Shot-in-the-dark astronomy finds super-Earth

'Super-Earth' MOA-2012-BLG-505Lb is about 24,000 light years away from earth.

'Super-Earth' MOA-2012-BLG-505Lb is about 24,000 light years away from earth.

Nasa is adopting a planet hunting technique created by Kiwi scientists.

Called gravitational microlensing, it helped Auckland and Massey University scientists Associate Professor Ian Bond and Dr Nick Rattenbury find a new giant planet orbiting a far flung star this year with Canterbury's Mt John telescope - a 'super-Earth.'

Estimated to be two to five times the size of Earth, the "very cold and icy" planet is about 24,000 light years away, and is believed to orbit a dim star weaker than our own sun, Rattenbury said.

Canterbury's Mt John Observatory MOA-II telescope.

Canterbury's Mt John Observatory MOA-II telescope.

But the discovery of the latest planet was partly by chance.

The pair found out they had actually captured the planet in observations made back in 2012. However it was not till this year as they were sifting through all their data that they realised what they had.

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"We'd started a new way of observing, about once a night we used to observe very infrequently different directions shifting the telescope from position to position, then we changed our strategy to a small number of [positions] lots of times a night," Rattenbury said.

"This event [discovery of the super-Earth] lasted only 10 days, they usually last 30 days on average."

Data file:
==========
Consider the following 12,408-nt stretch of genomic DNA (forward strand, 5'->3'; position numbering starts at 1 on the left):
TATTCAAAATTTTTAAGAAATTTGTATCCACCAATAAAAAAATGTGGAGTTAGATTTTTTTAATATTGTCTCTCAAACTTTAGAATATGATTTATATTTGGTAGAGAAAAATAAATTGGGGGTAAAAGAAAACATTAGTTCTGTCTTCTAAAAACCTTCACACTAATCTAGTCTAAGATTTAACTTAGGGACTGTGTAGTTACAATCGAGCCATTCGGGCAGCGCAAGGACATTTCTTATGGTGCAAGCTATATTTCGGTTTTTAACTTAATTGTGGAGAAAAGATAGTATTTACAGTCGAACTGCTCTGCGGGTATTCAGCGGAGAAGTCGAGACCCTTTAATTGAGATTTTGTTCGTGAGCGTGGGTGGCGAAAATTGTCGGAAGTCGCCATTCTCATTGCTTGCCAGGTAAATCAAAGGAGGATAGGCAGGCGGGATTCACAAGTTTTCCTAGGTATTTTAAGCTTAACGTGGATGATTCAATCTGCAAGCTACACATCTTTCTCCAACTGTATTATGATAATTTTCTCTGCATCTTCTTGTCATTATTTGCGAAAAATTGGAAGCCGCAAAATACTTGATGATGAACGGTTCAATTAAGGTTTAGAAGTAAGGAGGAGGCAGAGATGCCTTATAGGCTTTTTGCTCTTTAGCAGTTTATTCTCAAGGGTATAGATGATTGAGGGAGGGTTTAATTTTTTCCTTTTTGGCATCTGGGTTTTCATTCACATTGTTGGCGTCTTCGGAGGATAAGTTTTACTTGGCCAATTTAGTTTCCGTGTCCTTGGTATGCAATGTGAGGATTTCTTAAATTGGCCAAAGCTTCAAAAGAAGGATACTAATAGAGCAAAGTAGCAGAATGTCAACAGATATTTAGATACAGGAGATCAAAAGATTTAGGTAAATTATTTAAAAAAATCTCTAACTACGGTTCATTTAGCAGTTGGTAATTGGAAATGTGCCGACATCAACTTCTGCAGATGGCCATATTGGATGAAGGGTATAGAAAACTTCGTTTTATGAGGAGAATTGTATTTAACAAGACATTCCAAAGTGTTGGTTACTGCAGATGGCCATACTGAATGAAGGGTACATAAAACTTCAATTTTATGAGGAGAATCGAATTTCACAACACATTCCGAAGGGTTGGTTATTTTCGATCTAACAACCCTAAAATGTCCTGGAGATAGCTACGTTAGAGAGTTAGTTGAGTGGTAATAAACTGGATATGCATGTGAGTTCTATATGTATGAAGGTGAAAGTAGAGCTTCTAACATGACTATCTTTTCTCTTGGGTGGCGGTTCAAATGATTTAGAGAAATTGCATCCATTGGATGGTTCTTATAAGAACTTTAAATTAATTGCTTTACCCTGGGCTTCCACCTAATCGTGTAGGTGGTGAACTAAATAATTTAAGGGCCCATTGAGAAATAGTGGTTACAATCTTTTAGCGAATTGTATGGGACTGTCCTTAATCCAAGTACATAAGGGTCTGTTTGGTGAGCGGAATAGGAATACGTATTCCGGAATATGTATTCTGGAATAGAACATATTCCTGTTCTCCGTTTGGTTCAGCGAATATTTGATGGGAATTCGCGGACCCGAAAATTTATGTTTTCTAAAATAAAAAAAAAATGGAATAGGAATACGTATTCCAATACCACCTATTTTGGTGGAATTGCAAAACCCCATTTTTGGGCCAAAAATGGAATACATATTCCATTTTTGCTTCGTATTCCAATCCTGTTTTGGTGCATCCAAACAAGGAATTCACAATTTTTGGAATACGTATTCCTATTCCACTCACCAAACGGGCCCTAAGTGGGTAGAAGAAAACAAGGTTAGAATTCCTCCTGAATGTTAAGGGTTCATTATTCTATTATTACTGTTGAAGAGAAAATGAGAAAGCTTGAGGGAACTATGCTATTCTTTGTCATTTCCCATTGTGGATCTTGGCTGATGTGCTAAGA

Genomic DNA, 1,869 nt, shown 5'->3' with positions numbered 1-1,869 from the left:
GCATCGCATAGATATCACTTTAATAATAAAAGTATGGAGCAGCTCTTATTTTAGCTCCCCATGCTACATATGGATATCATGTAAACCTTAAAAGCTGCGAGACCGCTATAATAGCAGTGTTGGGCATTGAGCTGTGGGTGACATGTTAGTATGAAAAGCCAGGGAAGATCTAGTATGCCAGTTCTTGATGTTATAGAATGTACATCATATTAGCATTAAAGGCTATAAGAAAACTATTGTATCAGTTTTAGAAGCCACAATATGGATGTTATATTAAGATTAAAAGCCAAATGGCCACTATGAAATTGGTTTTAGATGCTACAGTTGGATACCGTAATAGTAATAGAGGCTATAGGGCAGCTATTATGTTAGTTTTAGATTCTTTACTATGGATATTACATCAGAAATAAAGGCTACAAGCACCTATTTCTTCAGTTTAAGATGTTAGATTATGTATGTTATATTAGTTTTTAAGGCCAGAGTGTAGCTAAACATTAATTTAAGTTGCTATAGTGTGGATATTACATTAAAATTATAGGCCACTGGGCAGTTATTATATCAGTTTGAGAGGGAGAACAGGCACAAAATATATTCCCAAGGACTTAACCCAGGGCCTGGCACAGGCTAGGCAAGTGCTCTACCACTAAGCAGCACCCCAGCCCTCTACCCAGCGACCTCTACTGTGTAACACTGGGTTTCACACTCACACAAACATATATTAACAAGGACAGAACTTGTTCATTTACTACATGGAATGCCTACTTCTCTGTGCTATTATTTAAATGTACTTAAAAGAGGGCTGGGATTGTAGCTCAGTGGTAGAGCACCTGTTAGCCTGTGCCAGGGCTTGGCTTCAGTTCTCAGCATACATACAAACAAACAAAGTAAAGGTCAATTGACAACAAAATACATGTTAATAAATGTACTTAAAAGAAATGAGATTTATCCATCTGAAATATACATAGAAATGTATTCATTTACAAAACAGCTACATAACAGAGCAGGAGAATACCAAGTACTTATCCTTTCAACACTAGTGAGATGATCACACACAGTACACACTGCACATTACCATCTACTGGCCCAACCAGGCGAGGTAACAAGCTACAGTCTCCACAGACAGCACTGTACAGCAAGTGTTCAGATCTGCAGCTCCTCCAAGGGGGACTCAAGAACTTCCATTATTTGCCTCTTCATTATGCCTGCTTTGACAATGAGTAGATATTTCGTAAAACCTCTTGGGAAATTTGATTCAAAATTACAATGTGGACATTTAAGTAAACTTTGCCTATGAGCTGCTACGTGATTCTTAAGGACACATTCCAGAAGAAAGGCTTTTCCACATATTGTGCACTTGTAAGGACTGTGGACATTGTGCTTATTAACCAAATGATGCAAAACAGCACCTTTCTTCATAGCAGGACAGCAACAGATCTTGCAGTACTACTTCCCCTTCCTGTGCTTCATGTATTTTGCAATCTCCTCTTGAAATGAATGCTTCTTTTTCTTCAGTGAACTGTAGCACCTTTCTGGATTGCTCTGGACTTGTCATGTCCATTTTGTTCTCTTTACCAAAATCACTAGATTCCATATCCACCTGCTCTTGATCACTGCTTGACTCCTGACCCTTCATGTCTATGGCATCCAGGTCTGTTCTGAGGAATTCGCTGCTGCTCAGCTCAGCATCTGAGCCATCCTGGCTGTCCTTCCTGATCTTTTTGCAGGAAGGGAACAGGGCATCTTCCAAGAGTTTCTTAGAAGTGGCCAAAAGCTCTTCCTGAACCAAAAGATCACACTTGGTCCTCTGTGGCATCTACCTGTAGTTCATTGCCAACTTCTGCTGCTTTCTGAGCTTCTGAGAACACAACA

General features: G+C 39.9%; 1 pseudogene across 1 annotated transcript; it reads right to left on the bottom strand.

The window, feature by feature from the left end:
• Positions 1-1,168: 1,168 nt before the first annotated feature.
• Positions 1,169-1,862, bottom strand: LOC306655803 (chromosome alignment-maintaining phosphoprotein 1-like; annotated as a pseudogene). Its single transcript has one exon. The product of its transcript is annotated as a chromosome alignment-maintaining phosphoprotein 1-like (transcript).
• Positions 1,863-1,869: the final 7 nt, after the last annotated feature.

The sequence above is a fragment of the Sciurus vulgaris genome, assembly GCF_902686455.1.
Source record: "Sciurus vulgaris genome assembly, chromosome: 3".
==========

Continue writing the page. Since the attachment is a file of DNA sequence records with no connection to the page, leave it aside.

Unlike planets revealing themselves by directly blocking out star light, gravitational microlensing detects perceived increases in light caused by a gravitational field - the gravitational field betrays the presence of a planet.

"The chances of one of these things lining-up [with the telescope] is about a million-to-one," Rattenbury said.

Sifting-through years of accumulated data in 2017, the scientists discovered they'd actually detected the planet back in 2012, Rattenbury said.
What's exciting about discovery is that it adds to evidence showing planets can exist close to the centre of our galaxy, the Milky Way, Rattenbury said.
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Since the 1990's about 25 planets have been found using gravitational microlensing, about another 14 are yet to be confirmed, he said.

Albert Einstein first theorised the technique and the Kiwi scientists have helped turn it into a reality as part of the New Zealand/Japanese Microlensing Observations in Astrophysics (MOA) collaboration, using the University of Canterbury's MOA-II Mt John telescope.

Now NASA has adopted the gravitational microlensing technique developed by our scientists and will use it aboard its planned 2020 outer space Wide Field Infrared Survey Telescope.

As for the planet officially known as MOA-2012-BLG-505Lb, no one's in a hurry to name it and for now it will likely keep its "phone number" name, Rattenbury said.

The collaboration group's under peer-review paper, MOA-2012-BLG-505Lb: A super-Earth mass planet in the Galactic bulge, will be published in The Astrophysical Journal.

 - Stuff


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